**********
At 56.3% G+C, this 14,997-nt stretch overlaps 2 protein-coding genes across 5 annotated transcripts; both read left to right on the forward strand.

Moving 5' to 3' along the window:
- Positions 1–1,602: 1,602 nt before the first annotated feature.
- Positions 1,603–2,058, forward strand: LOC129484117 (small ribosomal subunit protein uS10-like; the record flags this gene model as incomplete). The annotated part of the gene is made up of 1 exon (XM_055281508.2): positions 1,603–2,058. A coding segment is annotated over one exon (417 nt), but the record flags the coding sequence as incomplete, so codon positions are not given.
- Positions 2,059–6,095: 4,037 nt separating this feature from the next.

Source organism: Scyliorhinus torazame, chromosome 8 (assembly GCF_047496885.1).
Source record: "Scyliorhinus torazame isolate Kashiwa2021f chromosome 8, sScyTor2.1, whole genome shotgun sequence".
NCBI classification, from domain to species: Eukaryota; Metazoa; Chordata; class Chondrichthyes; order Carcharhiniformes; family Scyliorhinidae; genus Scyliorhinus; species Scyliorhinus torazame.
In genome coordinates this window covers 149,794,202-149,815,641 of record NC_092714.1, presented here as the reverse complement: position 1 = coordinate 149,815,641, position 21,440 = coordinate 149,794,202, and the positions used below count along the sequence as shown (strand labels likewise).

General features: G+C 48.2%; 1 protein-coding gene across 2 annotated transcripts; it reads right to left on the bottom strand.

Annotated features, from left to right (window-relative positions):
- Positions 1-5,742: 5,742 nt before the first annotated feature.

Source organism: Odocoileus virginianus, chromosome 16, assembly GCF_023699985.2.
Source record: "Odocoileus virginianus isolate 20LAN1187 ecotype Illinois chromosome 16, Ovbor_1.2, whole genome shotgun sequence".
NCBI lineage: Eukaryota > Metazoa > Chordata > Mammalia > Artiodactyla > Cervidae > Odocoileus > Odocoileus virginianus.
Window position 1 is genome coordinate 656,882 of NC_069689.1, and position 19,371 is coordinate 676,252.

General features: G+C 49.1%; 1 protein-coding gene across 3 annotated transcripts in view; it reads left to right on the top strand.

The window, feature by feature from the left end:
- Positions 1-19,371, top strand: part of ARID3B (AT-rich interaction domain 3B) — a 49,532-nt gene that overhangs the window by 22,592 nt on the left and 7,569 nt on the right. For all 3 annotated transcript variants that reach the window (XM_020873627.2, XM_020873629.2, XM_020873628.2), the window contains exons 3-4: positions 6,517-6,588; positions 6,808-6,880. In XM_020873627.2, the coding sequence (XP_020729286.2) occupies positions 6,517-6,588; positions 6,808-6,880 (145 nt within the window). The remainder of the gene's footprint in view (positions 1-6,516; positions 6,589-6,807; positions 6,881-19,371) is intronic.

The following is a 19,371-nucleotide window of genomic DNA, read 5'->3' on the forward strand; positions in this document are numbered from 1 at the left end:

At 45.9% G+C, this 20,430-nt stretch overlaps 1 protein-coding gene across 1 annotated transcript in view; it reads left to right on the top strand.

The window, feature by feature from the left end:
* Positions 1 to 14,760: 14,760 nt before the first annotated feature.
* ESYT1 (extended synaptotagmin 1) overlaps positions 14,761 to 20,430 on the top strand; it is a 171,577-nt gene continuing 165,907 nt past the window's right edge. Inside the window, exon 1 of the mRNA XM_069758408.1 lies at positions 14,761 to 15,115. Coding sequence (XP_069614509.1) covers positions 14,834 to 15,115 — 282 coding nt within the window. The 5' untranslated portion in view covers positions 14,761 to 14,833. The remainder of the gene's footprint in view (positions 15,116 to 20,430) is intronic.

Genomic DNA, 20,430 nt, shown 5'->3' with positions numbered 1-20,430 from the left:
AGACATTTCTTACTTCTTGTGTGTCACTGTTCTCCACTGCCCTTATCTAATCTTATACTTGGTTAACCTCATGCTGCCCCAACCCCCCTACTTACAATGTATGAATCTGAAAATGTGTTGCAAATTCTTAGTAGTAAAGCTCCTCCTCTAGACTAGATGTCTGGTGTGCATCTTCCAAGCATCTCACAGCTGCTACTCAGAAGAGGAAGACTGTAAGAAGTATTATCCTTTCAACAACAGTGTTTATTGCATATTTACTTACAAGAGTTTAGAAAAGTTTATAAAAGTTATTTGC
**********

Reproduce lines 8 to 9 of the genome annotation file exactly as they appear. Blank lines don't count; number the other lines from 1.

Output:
NCBI classification, from domain to species: Eukaryota; Metazoa; Chordata; class Chondrichthyes; order Carcharhiniformes; family Scyliorhinidae; genus Scyliorhinus; species Scyliorhinus torazame.
In genome coordinates this window covers 149,794,202-149,815,641 of record NC_092714.1, presented here as the reverse complement: position 1 = coordinate 149,815,641, position 21,440 = coordinate 149,794,202, and the positions used below count along the sequence as shown (strand labels likewise).